I was raped.
I was raped by a large black man who entered my home at my invitation. I was on the porch, and he came along, and there was a chiffarobe in the yard Papa brought in to chop up for kindling. Papa wanted me to do it while he was off in the woods, but I wasn’t feeling strong enough then.
That’s when Tom Robinson came by.
“Come here, n—–, and bust up this chiffarobe for me,” I said. “I gotta nickel for you.” He looked big and strong, like it would be easy for him to do the job. He came into the yard, and I went into the house to get him his nickel.
Before I knew what was happening, he was on me. He ran up behind me, grabbed me around the neck, cursing me and saying dirty things. I fought, I yelled, but he had me around the neck. And then he hit me over and over again. He threw me on the floor and choked me and took advantage of me.
The next thing I knew, Papa was in the room standing over me, yelling. “Who done it? Who done it?” Then I fainted. The next thing I knew, Sheriff Tate was pulling me off the floor and leading me to the water bucket.
When I got to trial, I was scared. Scared of that defense attorney, Atticus Finch. I’d seen him tear apart my daddy on the witness stand, make him look foolish, showing that he was lefthanded and that the bruises on my face matched his handedness. I knew he was after me the moment he got up from that defense table.
Sure enough, he started in on me. He asked me about my home life, showed that my daddy was a drinker, that we were too poor for shoes, that we were white trash. At least that’s what he was trying to show.
Then he got to his point. “Has he ever beaten you?” he asked about my daddy. I told him that my pa had never touched a hair of my head in my life. I told him that I’d seen Tom Robinson come by the house before. And then he asked me if I specifically remembered Tom Robinson beating me.
That’s not how rape works. When I finally decided to share my story, it had ambiguities and gray areas, because that’s what I experienced, because that’s what so many of us have experienced.
But I told him I remembered. And he worked me over, just asking me specific questions about how Tom Robinson had beaten me and raped me. Finally, he asked me, “Did you scream first at your father instead of at Tom Robinson? Was that it? Who beat you up? Tom Robinson or your father? What did your father see in the window, the crime of rape or the best defense to it? Why don’t you tell the truth, child, didn’t Bob Ewell beat you up?”
Mr. Finch didn’t have to victim-shame me. Just because the details of my rape were fuzzy doesn’t mean I wasn’t raped, and doesn’t mean others should investigate those details. Survivors are so often re-victimized by a system that demands they prove their purity and innocence. They are asked to provide an unassailable narrative when the event itself is hazy, fragmented, and unspeakable. They are isolated and betrayed by people close to them who doubt their reality or are frustrated by their inability to move on. Their most intimate experiences are made public property.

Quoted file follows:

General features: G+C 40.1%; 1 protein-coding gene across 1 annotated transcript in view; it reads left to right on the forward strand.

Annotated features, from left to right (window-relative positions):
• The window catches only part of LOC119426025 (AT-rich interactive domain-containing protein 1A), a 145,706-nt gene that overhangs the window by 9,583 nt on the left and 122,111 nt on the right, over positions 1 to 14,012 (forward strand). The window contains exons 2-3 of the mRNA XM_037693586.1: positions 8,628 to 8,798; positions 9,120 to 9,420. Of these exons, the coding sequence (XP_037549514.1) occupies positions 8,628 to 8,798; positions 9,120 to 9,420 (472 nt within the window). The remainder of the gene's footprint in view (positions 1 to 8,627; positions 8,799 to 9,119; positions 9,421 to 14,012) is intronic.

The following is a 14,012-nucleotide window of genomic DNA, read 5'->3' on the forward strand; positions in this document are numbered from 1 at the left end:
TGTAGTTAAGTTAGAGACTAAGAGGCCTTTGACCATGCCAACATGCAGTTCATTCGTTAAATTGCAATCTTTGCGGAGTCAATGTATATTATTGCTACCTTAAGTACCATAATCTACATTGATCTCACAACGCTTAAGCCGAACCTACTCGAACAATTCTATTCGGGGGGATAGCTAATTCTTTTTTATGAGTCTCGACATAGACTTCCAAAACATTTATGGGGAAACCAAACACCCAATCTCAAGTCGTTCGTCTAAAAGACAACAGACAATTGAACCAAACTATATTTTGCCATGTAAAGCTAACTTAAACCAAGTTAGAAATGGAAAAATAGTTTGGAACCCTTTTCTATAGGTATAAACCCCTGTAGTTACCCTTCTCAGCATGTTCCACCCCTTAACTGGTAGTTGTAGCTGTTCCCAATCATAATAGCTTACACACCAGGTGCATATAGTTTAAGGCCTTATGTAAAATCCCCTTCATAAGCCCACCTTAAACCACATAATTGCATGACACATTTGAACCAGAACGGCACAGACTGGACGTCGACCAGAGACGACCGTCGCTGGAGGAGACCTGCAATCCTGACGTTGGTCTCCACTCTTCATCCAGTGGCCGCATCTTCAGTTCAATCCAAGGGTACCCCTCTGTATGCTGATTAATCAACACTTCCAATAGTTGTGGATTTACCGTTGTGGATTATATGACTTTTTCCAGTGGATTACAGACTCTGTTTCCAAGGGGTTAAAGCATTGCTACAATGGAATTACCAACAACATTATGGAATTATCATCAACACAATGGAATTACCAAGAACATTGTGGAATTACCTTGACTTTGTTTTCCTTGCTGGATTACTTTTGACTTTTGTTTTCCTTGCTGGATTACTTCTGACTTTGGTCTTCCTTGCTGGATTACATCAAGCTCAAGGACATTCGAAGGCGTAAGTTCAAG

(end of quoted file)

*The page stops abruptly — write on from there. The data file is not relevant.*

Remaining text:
And that’s why I told the court that Tom Robinson raped me. It wasn’t the upsetting but educational choice of a girl who was new to sex. It didn’t feel like a choice at all. I wasn’t sure whether I couldn’t stop or if I didn’t want to.
But Tom Robinson said he didn’t rape me, and Mr. Finch seemed to believe him. He said that I had invited him into the house many times to do odd jobs, that he hadn’t taken pay because he felt bad for me. He looked down at me. He said that the night he raped me, I invited him in and specifically sent away my siblings so that I could have my way with him. He said I grabbed him around the legs, hugged him around the waist, kissed him on the side of his face. He testified that I said that I’d never kissed a grown man before, and what my papa did to me didn’t count. He told the court that I’d said, “Kiss me back, n—–.”
Then he said my papa came to the window and yelled, “You goddamn whore, I’ll kill ya.”
If fine fancy gentlemen don’t want to do anything about my rape, they’re all yellow, stinking cowards. I have had my character and credibility questioned at every turn. I have been attacked online with violent and misogynistic language. My words have been torn apart in an attempt to prove I am a liar, or worse, a deviant myself. But I don’t believe I am to blame. I don’t believe any of us who have been raped and/or assaulted are to blame. Survivors have the right to tell their stories, to take back control after the ultimate loss of control. There is no right way to survive rape and there is no right way to be a victim.
So, Mr. Finch, I need your support, not your pity. What survivors need more than anything is to be supported, whether they choose to pursue a criminal investigation or to rebuild their world on their own terms. You can help by never defining a survivor by what has been taken from her. You can help by saying I believe you.